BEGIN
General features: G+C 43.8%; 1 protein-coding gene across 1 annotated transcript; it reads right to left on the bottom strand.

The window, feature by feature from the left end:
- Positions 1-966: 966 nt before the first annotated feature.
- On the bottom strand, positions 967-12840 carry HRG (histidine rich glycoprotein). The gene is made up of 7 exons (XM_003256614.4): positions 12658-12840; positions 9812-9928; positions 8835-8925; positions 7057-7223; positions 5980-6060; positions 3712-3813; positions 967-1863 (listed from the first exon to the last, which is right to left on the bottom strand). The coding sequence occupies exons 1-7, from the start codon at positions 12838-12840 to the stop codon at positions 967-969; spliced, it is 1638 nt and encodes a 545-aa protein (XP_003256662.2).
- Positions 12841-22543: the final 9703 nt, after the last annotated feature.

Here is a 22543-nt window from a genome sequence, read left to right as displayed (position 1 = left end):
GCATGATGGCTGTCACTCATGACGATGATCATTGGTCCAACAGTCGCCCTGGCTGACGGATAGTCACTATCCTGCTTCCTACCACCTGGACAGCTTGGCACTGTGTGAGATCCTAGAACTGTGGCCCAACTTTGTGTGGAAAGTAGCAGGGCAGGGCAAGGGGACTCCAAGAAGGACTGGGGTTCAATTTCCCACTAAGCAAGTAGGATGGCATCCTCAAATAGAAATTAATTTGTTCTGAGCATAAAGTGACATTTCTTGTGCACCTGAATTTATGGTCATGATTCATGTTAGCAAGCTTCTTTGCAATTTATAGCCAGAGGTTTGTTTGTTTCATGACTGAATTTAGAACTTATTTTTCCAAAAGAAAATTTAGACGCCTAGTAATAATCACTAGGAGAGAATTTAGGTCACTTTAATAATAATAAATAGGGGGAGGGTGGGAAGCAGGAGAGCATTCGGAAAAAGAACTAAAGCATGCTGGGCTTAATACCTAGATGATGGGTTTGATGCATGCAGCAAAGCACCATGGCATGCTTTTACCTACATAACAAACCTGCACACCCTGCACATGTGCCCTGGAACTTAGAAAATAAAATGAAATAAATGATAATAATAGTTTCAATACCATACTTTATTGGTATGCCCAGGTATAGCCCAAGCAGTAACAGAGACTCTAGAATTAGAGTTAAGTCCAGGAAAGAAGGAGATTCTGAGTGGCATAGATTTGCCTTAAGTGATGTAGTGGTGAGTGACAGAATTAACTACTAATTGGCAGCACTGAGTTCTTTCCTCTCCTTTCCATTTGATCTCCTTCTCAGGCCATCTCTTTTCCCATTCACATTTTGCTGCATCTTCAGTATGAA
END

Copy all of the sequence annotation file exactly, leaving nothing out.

General features: G+C 43.8%; 1 protein-coding gene across 1 annotated transcript; it reads right to left on the bottom strand.

The window, feature by feature from the left end:
- Positions 1-966: 966 nt before the first annotated feature.
- On the bottom strand, positions 967-12840 carry HRG (histidine rich glycoprotein). The gene is made up of 7 exons (XM_003256614.4): positions 12658-12840; positions 9812-9928; positions 8835-8925; positions 7057-7223; positions 5980-6060; positions 3712-3813; positions 967-1863 (listed from the first exon to the last, which is right to left on the bottom strand). The coding sequence occupies exons 1-7, from the start codon at positions 12838-12840 to the stop codon at positions 967-969; spliced, it is 1638 nt and encodes a 545-aa protein (XP_003256662.2).
- Positions 12841-22543: the final 9703 nt, after the last annotated feature.

Here is a 22543-nt window from a genome sequence, read left to right as displayed (position 1 = left end):
GCATGATGGCTGTCACTCATGACGATGATCATTGGTCCAACAGTCGCCCTGGCTGACGGATAGTCACTATCCTGCTTCCTACCACCTGGACAGCTTGGCACTGTGTGAGATCCTAGAACTGTGGCCCAACTTTGTGTGGAAAGTAGCAGGGCAGGGCAAGGGGACTCCAAGAAGGACTGGGGTTCAATTTCCCACTAAGCAAGTAGGATGGCATCCTCAAATAGAAATTAATTTGTTCTGAGCATAAAGTGACATTTCTTGTGCACCTGAATTTATGGTCATGATTCATGTTAGCAAGCTTCTTTGCAATTTATAGCCAGAGGTTTGTTTGTTTCATGACTGAATTTAGAACTTATTTTTCCAAAAGAAAATTTAGACGCCTAGTAATAATCACTAGGAGAGAATTTAGGTCACTTTAATAATAATAAATAGGGGGAGGGTGGGAAGCAGGAGAGCATTCGGAAAAAGAACTAAAGCATGCTGGGCTTAATACCTAGATGATGGGTTTGATGCATGCAGCAAAGCACCATGGCATGCTTTTACCTACATAACAAACCTGCACACCCTGCACATGTGCCCTGGAACTTAGAAAATAAAATGAAATAAATGATAATAATAGTTTCAATACCATACTTTATTGGTATGCCCAGGTATAGCCCAAGCAGTAACAGAGACTCTAGAATTAGAGTTAAGTCCAGGAAAGAAGGAGATTCTGAGTGGCATAGATTTGCCTTAAGTGATGTAGTGGTGAGTGACAGAATTAACTACTAATTGGCAGCACTGAGTTCTTTCCTCTCCTTTCCATTTGATCTCCTTCTCAGGCCATCTCTTTTCCCATTCACATTTTGCTGCATCTTCAGTATGAA